As writers, a lot of us are pretty damn good at editing, too. It kind of comes with the territory. We literally work in the world of words. It’s what we do every single day, whether it’s what we’re writing for our own personal pleasure, what we’re reading for our own personal pleasure, or what we’re writing or reading for work (for those of us lucky enough to work as writers).
So, really, it’s no surprise that most of us are pretty good at reading over other people’s work and giving good, solid edits, whether grammatical or story-wide. Producing writing that is sensical and logical is kind of our thing. It’s what we do.
(Unless you’re writing some crazy-ass, post-modern, anti-literature, but that’s a story for another day.)
Anyway, if we’re going to follow this “logically,” it makes sense for many writers to feel like they’re good enough at editing to be their own editors for the projects they’re submitting to literary magazines, competitions, or self-publishing. They make such great editors for other people, so naturally they must be really good at editing their own work. I mean, they know it so well!
Actually, though, that’s exactly the problem.
While having a superbly edited piece isn’t always necessary for basic submissions and whatnot, it’s still a good idea to have someone else read through your work for you to do the major editing work. It’s not because you’re a shit writer, and it’s not because you wouldn’t do a decent job of editing your own work if you really, absolutely had to.
It’s because you will never be as good at editing your work as someone else is. (Assuming, again, that this other person is a decent editor to begin with – you probably are a better editor for your own work than a second grader, but I digress.)
In an article recently published by Wired, psychologist Tom Stafford explains why writers are more likely to miss their own spelling mistakes and typos when they’re editing their work than another person reading the same exact paper. Basically, we’re too damned smart for our own good.
This is a great passage from that article that pretty much explains it all in easy-speak:
“As with all high level tasks, your brain generalizes simple, component parts (like turning letters into words and words into sentences) so it can focus on more complex tasks (like combining sentences into complex ideas). ‘We don’t catch every detail, we’re not like computers or NSA databases,’ said Stafford. ‘Rather, we take in sensory information and combine it with what we expect, and we extract meaning.’ When we’re reading other peoples’ work, this helps us arrive at meaning faster by using less brain power. When we’re proofreading our own work, we know the meaning we want to convey. Because we expect that meaning to be there, it’s easier for us to miss when parts (or all) of it are absent. The reason we don’t see our own typos is because what we see on the screen is competing with the version that exists in our heads.”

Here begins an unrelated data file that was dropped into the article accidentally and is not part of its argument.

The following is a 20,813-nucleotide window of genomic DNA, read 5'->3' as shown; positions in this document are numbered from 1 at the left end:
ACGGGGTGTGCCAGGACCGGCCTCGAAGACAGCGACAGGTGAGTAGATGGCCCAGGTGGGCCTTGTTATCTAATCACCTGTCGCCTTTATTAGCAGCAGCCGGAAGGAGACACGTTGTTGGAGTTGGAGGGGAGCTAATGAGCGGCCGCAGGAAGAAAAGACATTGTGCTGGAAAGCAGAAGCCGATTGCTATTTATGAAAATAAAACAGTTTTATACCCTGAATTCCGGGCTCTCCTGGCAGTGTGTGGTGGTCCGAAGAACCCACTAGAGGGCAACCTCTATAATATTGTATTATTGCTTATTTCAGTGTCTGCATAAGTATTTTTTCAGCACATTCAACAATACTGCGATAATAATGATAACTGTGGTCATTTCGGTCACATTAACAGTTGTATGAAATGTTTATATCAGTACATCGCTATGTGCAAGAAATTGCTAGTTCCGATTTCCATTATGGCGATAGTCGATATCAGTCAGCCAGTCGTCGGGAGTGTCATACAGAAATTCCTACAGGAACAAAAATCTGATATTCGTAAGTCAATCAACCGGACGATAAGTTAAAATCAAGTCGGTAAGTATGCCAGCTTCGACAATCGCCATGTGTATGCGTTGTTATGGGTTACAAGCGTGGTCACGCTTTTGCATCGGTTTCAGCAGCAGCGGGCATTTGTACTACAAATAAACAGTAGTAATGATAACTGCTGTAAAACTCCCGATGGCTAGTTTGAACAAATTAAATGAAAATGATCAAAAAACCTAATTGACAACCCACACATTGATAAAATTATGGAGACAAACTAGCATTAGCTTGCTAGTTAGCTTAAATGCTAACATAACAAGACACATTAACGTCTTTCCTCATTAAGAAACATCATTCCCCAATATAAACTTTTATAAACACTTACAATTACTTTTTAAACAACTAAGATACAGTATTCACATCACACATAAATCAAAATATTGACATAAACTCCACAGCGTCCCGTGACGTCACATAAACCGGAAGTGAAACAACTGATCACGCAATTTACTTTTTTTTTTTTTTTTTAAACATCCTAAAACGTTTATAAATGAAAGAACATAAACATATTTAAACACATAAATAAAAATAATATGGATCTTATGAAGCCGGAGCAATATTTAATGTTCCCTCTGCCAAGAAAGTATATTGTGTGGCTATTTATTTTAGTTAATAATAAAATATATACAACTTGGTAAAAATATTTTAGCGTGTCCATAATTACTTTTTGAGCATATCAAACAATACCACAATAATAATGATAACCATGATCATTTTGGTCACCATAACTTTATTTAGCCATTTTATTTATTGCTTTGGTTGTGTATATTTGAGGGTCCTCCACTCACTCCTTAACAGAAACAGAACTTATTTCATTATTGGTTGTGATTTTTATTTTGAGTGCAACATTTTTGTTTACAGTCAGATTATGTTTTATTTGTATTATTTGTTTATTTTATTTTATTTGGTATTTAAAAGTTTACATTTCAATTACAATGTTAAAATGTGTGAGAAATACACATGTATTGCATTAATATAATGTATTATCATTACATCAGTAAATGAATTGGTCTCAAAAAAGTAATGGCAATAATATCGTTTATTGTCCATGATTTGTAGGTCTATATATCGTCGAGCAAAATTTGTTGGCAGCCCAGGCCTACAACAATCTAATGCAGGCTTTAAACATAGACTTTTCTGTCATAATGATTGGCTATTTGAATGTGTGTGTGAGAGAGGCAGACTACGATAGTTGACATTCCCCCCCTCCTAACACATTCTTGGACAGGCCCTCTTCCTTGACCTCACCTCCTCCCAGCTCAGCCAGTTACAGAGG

So, when it comes down to it, if you’re submitting a piece for a contest or representation and you want to make sure it’s as amazing as it can be, I seriously recommend asking a fellow writer to do an editing read-through for you. They’ll catch mistakes you never saw (seriously, this happens every single time someone reads any of my longer pieces, even if I’ve reread it a dozen times).
And, for anyone considering self-publishing, it’s even more critical. I can’t tell you how often I flip through the Amazon preview pages of self-published works and find even the first few chapters riddled with errors I’m sure the author just missed because he or she knew the story so well.
Basically, it never hurts to have a second set of eyes on the page.